Examining the Routing Table
Introducing the Null0 Summary Route
R3 Routing Table
EIGRP Metric Calculation
EIGRP Composite Metric and the K Values
The Composite Metric
Verifying the K Values
EIGRP Metrics
Examining the Metric Values
Bandwidth
Delay
Reliability
Load
Using the bandwidth Command
Calculating the EIGRP Metric
Bandwidth
Delay
Adding Bandwidth and Delay
DUAL
DUAL Concepts
Successor and Feasible Distance
Feasible Successors, Feasibility Condition, and Reported Distance
Topology Table: Successor and Feasible Successor
Topology Table: No Feasible Successor
Finite State Machine
DUAL FSM
No Feasible Successor
More EIGRP Configurations
The Null0 Summary Route
Disabling Automatic Summarization
Manual Summarization
Determining the Summary EIGRP Route
Configure EIGRP Manual Summarization
EIGRP Default Route
Fine-Tuning EIGRP
EIGRP Bandwidth Utilization
Configuring Hello Intervals and Hold Times
Summary
Activities and Labs
Check Your Understanding
Challenge Questions and Activities
To Learn More
Link-State Routing Protocols
Objectives
Key Terms
Link-State Routing
Link-State Routing Protocols
Introduction to the SPF Algorithm
Link-State Routing Process
Step 1: Learning About Directly Connected Networks
Links
Link States
Step 2: Sending Hello Packets to Neighbors
Step 3: Building the Link-State Packet
Step 4: Flooding Link-State Packets to Neighbors
Step 5: Constructing a Link-State Database
Shortest Path First (SPF) Tree
Building the SPF Tree
Determining the Shortest Path
Generating a Routing Table from the SPF Tree
Implementing Link-State Routing Protocols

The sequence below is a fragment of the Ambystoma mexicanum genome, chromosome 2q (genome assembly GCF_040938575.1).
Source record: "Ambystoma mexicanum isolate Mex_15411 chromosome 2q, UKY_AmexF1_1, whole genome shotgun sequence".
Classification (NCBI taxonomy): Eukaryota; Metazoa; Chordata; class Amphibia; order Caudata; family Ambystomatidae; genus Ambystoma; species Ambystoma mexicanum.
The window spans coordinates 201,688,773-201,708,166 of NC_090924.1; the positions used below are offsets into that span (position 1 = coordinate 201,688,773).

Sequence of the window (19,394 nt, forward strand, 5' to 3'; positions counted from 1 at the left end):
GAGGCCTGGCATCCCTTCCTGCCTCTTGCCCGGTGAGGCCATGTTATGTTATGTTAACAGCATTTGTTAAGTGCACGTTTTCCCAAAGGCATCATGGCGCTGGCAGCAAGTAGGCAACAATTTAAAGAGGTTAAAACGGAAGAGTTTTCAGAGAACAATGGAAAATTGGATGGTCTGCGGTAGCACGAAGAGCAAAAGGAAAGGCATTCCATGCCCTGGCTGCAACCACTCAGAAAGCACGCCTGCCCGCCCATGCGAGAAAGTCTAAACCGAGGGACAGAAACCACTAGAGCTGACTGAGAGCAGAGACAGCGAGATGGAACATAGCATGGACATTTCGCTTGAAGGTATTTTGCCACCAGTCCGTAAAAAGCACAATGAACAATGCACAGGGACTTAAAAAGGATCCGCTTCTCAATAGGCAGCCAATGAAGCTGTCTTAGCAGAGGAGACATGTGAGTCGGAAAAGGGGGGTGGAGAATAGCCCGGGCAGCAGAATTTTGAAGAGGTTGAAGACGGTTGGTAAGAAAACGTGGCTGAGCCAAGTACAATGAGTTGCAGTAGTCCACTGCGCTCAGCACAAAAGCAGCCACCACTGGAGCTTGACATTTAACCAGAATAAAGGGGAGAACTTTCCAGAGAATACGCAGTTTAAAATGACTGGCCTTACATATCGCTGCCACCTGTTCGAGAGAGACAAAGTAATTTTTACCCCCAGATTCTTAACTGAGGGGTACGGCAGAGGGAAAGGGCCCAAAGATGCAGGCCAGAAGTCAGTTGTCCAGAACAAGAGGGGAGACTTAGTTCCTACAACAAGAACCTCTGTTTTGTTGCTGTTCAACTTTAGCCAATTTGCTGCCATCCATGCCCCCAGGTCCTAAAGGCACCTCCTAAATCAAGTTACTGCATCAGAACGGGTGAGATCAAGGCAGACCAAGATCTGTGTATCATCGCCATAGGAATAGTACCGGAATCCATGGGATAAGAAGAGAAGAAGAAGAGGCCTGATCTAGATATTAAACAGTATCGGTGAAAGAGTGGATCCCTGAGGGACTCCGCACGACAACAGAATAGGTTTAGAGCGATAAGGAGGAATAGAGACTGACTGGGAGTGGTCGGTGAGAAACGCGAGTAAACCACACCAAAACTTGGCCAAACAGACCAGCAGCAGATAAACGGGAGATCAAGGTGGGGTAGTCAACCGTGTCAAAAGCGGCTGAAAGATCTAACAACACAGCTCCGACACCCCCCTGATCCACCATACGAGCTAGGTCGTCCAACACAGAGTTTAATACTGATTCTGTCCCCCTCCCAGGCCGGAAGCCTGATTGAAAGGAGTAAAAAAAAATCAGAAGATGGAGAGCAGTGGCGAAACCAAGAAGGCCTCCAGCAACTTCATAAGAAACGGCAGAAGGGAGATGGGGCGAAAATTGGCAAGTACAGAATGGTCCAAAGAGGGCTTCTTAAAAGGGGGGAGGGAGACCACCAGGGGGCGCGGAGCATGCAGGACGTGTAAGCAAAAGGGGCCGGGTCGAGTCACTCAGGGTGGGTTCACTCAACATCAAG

Advantages of a Link-State Routing Protocol
Builds a Topological Map
Fast Convergence
Event-Driven Updates
Hierarchical Design
Requirements of a Link-State Routing Protocol
Memory Requirements
Processing Requirements
Bandwidth Requirements
Comparison of Link-State Routing Protocols
Summary
Activities and Labs
Check Your Understanding
Challenge Questions and Activities
To Learn More
OSPF
Objectives
Key Terms
Introduction to OSPF
Background of OSPF
OSPF Message Encapsulation
OSPF Packet Types
Hello Protocol
Neighbor Establishment
OSPF Hello and Dead Intervals
Electing a DR and BDR
OSPF LSUs
OSPF Algorithm
Administrative Distance
Authentication
Basic OSPF Configuration
Lab Topology
The router ospf Command
The network Command
OSPF Router ID
Determining the Router ID
Highest Active IP Address
Verifying the Router ID
Loopback Address
OSPF router-id Command
Modifying the Router ID
Duplicate Router IDs
Verifying OSPF
Examining the Routing Table
The OSPF Metric
OSPF Metric
Reference Bandwidth
OSPF Accumulates Cost
Default Bandwidth on Serial Interfaces
Modifying the Cost of the Link
The bandwidth Command
The ip ospf cost Command
The bandwidth Command vs. the ip ospf cost Command
OSPF and Multiaccess Networks
Challenges in Multiaccess Networks
Multiple Adjacencies
Flooding of LSAs
Solution: Designated Router
DR/BDR Election Process
Topology Change
DR/BDR Election
Timing of DR/BDR Election
OSPF Interface Priority
More OSPF Configuration
Redistributing an OSPF Default Route
Topology
Fine-Tuning OSPF
Reference Bandwidth
Modifying OSPF Intervals
Summary
Activities and Labs
Check Your Understanding
Challenge Questions and Activities
To Learn More
Appendix Check Your Understanding and Challenge Questions Answer Key
Glossary of Key Terms
Index
1587132060 TOC 11/9/2007